It is made using the raw edge applique technique from various fabrics and good quality sewing felt.
Size is approx. 28×48 cm /11×19″
You can see – and buy! – my other stuff here
So, there I was, in the very centre of the great capital, near the Tower of London.
While strolling around a small place called the Trinity Square I stumble upon this little memorial on the ground, just a cobbled square, really, with some shrubbery around and several plaques.
I came closer. Blimay! I happened upon the Tower Hill scaffold site!
It looked very peaceful and even serene, but this place is where a permanent scaffold was located for many years. This permanent scaffold was erected in 1485 for public executions (before that the scaffolding had been temporary? – because the first deaths indicated on the tablets at the memorial was dated earlier the that – 1381)
It looks like at those times even the executions could be either private or public (don’t know how they allocated the status). High profile people such as Anne Boleyn, Catherine Howard, Jane Boleyn, Lady Jane Grey all had their heads chopped off within the Tower walls, but others – perhaps not so much privileged? – met their end here.
There were several plaques with the names of famous people executed here – Thomas More, John Fisher, Thomas Cromwell, Edward Seymour, Sir Thomas Wyatt the Younger, Thomas Howard (4th Duke of Norfolk)… A Lord Lovat was the last man to be beheaded in England in 1747 on this very spot.
Hmmm… Who was this Lord Lovatt anyway and why was he beheaded?
Ok, I looked him up.
He was born Simon Fraser and was not really entitled to this title (ha!) by birth, but rather got it by an unusual way. He kidnapped and married the widow of the previous Lord Lovat, but her poweful family , angered obviously, prosecuted him. He had to flee the country. Fraser was convicted in absentia, attained and sentenced to death. But later he was pardoned for some service to the crown.He still wasn’t the Lord Lovat though!
Now, he kind of applied for the confirmation of this title (?!) and got it! Wow! Was he good or what?
But our restless Simon didn’t enjoy his newly obtained title for long. In 15 years took part in some Scottish uprising against the Crown and was sentenced to death. He met his end here on this very spot. He was 80 years old.
By the way, his titles were forfeit.
Anyway, there were over 100 people beheaded on this spot, but now it is just a little cobbled square in the Trinity gardens and try as you might you won’t see all the blood that was streaming under these cobbles so many years ago,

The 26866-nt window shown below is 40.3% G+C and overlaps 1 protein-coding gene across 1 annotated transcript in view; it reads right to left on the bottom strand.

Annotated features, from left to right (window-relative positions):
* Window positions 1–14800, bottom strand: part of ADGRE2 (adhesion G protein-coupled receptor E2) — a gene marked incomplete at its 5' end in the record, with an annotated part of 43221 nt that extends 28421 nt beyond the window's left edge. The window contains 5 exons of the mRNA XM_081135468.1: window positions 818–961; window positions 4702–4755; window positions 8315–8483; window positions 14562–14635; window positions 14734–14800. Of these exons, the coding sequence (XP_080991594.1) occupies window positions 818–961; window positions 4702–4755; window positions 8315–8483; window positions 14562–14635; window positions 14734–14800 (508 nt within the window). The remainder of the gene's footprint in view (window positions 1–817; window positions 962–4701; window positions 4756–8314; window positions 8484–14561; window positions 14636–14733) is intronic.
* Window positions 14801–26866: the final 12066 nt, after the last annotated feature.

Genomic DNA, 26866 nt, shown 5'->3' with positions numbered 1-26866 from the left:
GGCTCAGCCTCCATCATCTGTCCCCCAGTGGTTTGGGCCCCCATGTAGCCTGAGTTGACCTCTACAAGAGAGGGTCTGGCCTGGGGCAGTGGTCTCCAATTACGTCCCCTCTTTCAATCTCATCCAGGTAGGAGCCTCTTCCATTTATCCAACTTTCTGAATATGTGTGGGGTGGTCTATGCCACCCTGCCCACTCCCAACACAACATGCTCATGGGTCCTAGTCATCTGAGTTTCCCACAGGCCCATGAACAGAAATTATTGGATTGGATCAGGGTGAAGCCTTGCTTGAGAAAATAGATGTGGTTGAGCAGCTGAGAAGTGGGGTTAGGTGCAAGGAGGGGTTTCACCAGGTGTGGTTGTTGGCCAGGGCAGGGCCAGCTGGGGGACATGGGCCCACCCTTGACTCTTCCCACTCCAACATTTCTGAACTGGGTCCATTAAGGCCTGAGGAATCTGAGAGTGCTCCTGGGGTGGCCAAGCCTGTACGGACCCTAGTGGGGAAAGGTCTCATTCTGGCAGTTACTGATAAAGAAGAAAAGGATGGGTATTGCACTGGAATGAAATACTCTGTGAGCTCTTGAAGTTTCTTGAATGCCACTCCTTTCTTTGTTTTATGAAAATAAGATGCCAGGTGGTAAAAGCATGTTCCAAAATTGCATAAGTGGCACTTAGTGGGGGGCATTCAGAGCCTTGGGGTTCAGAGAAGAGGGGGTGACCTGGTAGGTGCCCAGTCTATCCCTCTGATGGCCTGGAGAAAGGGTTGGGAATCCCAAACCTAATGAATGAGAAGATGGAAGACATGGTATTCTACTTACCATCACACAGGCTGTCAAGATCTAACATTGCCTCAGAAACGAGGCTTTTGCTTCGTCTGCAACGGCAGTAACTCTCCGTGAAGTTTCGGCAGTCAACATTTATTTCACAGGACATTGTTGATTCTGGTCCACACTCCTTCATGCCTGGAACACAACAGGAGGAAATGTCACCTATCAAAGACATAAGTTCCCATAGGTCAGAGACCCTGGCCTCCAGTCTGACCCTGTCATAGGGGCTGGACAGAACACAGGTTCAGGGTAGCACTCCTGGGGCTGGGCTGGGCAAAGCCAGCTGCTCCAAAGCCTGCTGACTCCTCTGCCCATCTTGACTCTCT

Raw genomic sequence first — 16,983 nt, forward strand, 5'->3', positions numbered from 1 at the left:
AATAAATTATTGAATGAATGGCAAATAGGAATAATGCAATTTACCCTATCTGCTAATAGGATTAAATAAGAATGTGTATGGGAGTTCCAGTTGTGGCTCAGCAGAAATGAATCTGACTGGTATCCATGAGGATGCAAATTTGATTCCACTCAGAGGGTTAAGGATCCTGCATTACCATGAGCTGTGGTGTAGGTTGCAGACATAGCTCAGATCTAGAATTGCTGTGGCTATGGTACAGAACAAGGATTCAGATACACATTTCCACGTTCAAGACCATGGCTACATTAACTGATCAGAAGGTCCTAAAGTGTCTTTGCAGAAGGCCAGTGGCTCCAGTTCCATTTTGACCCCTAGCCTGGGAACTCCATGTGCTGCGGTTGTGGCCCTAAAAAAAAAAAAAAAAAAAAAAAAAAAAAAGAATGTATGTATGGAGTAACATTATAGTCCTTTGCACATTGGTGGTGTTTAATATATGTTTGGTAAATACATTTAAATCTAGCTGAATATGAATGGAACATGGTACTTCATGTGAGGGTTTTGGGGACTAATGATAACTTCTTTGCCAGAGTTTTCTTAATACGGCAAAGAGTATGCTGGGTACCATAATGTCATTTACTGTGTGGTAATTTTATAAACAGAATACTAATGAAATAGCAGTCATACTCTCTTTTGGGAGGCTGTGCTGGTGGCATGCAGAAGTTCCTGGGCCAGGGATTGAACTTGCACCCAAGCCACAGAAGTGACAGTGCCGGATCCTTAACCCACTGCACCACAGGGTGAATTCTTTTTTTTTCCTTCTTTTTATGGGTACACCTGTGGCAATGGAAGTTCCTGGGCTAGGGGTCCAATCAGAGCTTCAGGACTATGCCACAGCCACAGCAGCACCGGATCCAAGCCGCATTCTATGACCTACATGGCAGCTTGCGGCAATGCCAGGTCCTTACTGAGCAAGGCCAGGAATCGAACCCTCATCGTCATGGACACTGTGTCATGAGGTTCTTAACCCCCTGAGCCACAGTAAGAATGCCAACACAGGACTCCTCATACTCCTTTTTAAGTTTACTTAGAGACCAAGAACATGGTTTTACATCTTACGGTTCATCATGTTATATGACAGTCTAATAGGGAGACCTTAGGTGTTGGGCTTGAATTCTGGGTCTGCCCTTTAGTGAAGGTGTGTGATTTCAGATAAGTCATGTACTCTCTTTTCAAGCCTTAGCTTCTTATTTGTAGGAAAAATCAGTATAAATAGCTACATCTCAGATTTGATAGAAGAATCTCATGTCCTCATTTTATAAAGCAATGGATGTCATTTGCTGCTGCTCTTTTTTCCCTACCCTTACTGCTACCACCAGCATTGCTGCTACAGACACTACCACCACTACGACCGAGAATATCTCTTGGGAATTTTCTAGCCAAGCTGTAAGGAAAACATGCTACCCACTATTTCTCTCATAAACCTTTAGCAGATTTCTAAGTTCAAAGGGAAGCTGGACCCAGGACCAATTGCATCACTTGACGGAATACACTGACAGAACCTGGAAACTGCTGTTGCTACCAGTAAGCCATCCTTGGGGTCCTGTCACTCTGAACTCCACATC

When I was in London last Saturday I made a very brief but wonderful visit to the Roman Wall. Right in the center of London, in the City, near the Tower.
The Romans built the wall when they invaded the British Isles – hold it - in the 2ND CENTURY AD!
It is still there.
The wall was surrounding Londinium, the Roman settlement which later became you know what.
Just think – these very stones were laid almost 2000 years ago!
And now I was looking at THE VERY SAME WALL.
I admit – I touched it. It was like touching History itself
I have been very busy lately painting a big commission of six cats portrait. But last weekend I went to London again to explore more of it’s many wonderful secrets.
My first visit was to the Tower of London to see the poppies installation of which I heard so much and many photographs of which I saw everywhere.
But I HAD to see it for myself.
And I did.
Wow!!! Just wow! I have to say that no photo would ever convey the true magnificence of that sight.
It was unforgettable!
Scarlet carpet of flowers was covering the vast moat of the ancient castle, flowing over the steps, looking endless and eternal…
The whole installation was made to commemorate the fallen British soldiers who gave their lives during the First World War (a red poppy traditionally represents the War’s heroes here). Earlier this year the world was remembering the 100th anniversary of the beginning of the WW1 and here was another great monument to the brave people who fought valiantly and paid the highest price – their lives.
888,246 British soldiers perished at the battlefields of the war. For each of the fallen soldiers a hand-made ceramic poppy was installed near the Tower of London.
I thought it was very poignant and moving and… – “LEST WE FORGET”
I just finished another pair of handmade appliqued cushions, this time playing on the contrasting colors, black and white.
And I just had to call them Yin and Yang cats, didn’t I?
If you’d like to look at and/or buy my other works, please go here: https://www.etsy.com/uk/shop/NaturelandsAndCo
When I go to London I never usually feel let down by it’s many wonders.
I was a little bit today.
When I was on the train I saw this very intriguing sign:
“Wow!” – thought I – “I wonder what hides behind this board? A Willy Wonka style confectionery sweat shop? An old fashioned sweets heaven for Big City kiddies?” How exciting! How mysterious!
Of course, when I returned home, I just had to look it up.
It looks like it was just an advert for a London theater. Here what it really looks like:
It is not even close to the location of the sign!
Admittedly, the theater is in the building of the former French chocolate company called Menier which was opened between 1865 and 1874 and had been derelict since the 1980s, then was re-born as the theater in 2004. Which is wonderful in itself, of course!
But this is not what I expected…
The real Menier Chocolate Factory building is undoubtedly sumptuous and magnificent, but for me suddenly gone was some enigmatic charm of anticipation of a mystery…
It was just an advertising sign, nothing else…
A bit sad…